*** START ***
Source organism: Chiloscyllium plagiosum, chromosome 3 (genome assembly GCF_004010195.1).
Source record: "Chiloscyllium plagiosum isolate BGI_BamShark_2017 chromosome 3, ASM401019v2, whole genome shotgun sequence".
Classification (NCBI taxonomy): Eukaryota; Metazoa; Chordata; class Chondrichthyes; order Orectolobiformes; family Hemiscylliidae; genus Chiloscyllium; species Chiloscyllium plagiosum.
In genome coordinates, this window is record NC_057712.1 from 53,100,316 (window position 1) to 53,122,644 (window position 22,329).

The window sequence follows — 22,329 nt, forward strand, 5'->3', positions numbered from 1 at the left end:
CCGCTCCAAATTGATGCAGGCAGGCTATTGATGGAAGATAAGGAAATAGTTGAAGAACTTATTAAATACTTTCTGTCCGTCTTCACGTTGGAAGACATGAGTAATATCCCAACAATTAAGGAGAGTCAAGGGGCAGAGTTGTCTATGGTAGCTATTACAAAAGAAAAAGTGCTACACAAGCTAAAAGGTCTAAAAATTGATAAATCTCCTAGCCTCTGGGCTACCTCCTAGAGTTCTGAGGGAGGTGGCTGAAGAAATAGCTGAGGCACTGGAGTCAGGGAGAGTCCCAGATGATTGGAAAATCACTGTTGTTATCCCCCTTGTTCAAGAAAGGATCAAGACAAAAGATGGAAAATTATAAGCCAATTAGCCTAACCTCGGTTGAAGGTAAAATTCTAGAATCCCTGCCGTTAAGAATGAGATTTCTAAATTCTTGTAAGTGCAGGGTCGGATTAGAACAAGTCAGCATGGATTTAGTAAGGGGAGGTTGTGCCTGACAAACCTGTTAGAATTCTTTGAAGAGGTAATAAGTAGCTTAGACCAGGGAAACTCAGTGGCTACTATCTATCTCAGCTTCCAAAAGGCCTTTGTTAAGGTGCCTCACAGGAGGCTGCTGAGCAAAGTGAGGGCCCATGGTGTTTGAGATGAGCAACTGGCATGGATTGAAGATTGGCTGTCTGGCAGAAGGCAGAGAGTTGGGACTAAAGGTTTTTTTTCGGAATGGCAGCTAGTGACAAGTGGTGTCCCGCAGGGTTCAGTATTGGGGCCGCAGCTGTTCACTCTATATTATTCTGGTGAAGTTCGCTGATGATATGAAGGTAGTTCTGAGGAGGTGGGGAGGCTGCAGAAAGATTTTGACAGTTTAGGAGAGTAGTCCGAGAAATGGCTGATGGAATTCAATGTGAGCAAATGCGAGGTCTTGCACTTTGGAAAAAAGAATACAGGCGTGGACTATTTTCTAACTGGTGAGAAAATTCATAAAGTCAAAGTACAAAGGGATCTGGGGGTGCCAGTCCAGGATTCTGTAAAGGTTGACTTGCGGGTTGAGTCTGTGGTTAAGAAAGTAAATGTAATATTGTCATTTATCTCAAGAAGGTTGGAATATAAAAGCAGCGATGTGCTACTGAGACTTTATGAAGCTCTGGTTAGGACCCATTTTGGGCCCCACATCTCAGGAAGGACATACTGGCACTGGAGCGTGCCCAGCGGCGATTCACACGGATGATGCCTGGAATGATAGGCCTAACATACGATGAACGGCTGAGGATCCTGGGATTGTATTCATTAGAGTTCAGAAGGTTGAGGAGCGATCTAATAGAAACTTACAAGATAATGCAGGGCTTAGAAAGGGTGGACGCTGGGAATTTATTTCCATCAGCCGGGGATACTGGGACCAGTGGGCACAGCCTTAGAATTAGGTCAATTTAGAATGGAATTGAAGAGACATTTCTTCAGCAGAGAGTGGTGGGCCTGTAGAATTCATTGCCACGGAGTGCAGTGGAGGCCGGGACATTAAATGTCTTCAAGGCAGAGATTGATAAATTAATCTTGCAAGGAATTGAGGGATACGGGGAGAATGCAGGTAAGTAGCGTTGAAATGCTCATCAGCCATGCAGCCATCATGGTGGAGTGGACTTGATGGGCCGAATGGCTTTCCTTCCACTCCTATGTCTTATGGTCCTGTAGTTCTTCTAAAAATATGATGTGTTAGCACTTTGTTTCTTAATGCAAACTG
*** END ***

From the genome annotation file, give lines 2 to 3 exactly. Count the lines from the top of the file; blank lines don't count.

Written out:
Source record: "Chiloscyllium plagiosum isolate BGI_BamShark_2017 chromosome 3, ASM401019v2, whole genome shotgun sequence".
Classification (NCBI taxonomy): Eukaryota; Metazoa; Chordata; class Chondrichthyes; order Orectolobiformes; family Hemiscylliidae; genus Chiloscyllium; species Chiloscyllium plagiosum.